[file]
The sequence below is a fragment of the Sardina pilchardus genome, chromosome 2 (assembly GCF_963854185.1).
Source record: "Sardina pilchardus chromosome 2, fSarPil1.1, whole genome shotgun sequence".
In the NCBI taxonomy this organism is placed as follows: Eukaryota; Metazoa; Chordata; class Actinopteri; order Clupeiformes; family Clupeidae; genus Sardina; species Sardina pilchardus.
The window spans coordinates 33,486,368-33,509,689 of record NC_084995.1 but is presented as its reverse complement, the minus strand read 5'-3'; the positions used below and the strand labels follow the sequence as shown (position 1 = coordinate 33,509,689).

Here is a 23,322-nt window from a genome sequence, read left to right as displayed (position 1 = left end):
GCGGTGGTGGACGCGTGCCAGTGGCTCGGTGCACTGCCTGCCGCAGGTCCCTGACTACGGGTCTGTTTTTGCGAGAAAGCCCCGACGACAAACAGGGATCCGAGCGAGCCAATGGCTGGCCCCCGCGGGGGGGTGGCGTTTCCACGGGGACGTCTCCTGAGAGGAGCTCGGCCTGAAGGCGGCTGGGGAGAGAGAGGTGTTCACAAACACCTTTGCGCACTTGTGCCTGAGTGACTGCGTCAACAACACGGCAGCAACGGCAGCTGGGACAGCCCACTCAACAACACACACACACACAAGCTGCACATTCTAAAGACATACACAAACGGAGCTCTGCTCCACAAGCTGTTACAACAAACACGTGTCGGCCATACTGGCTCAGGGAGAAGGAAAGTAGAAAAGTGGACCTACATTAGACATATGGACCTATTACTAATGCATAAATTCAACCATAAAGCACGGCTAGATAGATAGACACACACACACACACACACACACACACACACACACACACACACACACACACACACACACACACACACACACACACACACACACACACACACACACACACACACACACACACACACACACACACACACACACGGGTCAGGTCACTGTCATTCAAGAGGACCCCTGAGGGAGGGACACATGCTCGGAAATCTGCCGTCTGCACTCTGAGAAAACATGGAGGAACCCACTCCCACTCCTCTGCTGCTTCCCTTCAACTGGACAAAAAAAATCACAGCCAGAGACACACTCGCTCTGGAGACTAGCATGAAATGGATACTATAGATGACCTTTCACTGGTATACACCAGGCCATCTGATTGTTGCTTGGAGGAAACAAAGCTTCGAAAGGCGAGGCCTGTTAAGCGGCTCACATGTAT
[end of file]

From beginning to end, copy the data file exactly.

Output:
The sequence below is a fragment of the Sardina pilchardus genome, chromosome 2 (assembly GCF_963854185.1).
Source record: "Sardina pilchardus chromosome 2, fSarPil1.1, whole genome shotgun sequence".
In the NCBI taxonomy this organism is placed as follows: Eukaryota; Metazoa; Chordata; class Actinopteri; order Clupeiformes; family Clupeidae; genus Sardina; species Sardina pilchardus.
The window spans coordinates 33,486,368-33,509,689 of record NC_084995.1 but is presented as its reverse complement, the minus strand read 5'-3'; the positions used below and the strand labels follow the sequence as shown (position 1 = coordinate 33,509,689).

Here is a 23,322-nt window from a genome sequence, read left to right as displayed (position 1 = left end):
GCGGTGGTGGACGCGTGCCAGTGGCTCGGTGCACTGCCTGCCGCAGGTCCCTGACTACGGGTCTGTTTTTGCGAGAAAGCCCCGACGACAAACAGGGATCCGAGCGAGCCAATGGCTGGCCCCCGCGGGGGGGTGGCGTTTCCACGGGGACGTCTCCTGAGAGGAGCTCGGCCTGAAGGCGGCTGGGGAGAGAGAGGTGTTCACAAACACCTTTGCGCACTTGTGCCTGAGTGACTGCGTCAACAACACGGCAGCAACGGCAGCTGGGACAGCCCACTCAACAACACACACACACACAAGCTGCACATTCTAAAGACATACACAAACGGAGCTCTGCTCCACAAGCTGTTACAACAAACACGTGTCGGCCATACTGGCTCAGGGAGAAGGAAAGTAGAAAAGTGGACCTACATTAGACATATGGACCTATTACTAATGCATAAATTCAACCATAAAGCACGGCTAGATAGATAGACACACACACACACACACACACACACACACACACACACACACACACACACACACACACACACACACACACACACACACACACACACACACACACACACACACACACACACACACACACACACACACACACACGGGTCAGGTCACTGTCATTCAAGAGGACCCCTGAGGGAGGGACACATGCTCGGAAATCTGCCGTCTGCACTCTGAGAAAACATGGAGGAACCCACTCCCACTCCTCTGCTGCTTCCCTTCAACTGGACAAAAAAAATCACAGCCAGAGACACACTCGCTCTGGAGACTAGCATGAAATGGATACTATAGATGACCTTTCACTGGTATACACCAGGCCATCTGATTGTTGCTTGGAGGAAACAAAGCTTCGAAAGGCGAGGCCTGTTAAGCGGCTCACATGTAT